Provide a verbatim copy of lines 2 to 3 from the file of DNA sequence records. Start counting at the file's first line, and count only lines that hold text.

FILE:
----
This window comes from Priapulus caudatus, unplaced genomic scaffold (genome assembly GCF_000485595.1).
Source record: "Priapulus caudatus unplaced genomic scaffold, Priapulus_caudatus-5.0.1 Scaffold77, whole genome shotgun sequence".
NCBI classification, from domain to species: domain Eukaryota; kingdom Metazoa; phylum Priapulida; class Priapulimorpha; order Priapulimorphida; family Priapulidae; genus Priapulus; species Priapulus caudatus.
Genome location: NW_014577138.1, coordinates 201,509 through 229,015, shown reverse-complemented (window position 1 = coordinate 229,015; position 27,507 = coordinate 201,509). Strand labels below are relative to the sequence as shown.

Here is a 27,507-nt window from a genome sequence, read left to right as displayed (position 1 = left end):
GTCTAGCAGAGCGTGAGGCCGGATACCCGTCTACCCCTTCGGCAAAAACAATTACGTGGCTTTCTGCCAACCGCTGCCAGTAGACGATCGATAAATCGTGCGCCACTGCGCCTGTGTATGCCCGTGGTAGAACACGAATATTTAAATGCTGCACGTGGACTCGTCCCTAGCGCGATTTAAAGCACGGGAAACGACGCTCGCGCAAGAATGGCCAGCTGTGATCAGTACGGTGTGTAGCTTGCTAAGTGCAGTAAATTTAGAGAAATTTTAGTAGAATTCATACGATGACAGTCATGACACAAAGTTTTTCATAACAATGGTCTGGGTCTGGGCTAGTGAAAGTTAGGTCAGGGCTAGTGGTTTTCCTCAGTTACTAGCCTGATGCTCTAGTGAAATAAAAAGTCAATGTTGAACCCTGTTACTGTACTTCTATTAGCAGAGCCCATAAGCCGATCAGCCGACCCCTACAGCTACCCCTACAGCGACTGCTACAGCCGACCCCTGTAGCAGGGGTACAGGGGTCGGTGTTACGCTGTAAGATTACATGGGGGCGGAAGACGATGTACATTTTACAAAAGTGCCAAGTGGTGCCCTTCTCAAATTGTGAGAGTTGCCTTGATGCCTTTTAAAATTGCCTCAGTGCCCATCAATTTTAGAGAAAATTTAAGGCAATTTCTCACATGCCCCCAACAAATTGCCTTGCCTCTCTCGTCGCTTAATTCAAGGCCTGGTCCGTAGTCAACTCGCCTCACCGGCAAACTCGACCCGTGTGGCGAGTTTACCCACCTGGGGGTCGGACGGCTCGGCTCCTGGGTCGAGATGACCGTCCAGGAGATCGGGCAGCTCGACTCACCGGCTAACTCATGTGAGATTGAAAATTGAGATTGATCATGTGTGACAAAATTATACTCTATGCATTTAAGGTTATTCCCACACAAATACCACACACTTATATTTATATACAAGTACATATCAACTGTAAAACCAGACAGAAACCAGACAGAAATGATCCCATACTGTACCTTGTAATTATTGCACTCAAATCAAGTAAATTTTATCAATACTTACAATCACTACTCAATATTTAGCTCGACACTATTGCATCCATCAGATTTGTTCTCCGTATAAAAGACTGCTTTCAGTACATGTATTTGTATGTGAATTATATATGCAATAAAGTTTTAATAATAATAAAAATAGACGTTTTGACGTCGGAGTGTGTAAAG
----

Source record: "Priapulus caudatus unplaced genomic scaffold, Priapulus_caudatus-5.0.1 Scaffold77, whole genome shotgun sequence".
NCBI classification, from domain to species: domain Eukaryota; kingdom Metazoa; phylum Priapulida; class Priapulimorpha; order Priapulimorphida; family Priapulidae; genus Priapulus; species Priapulus caudatus.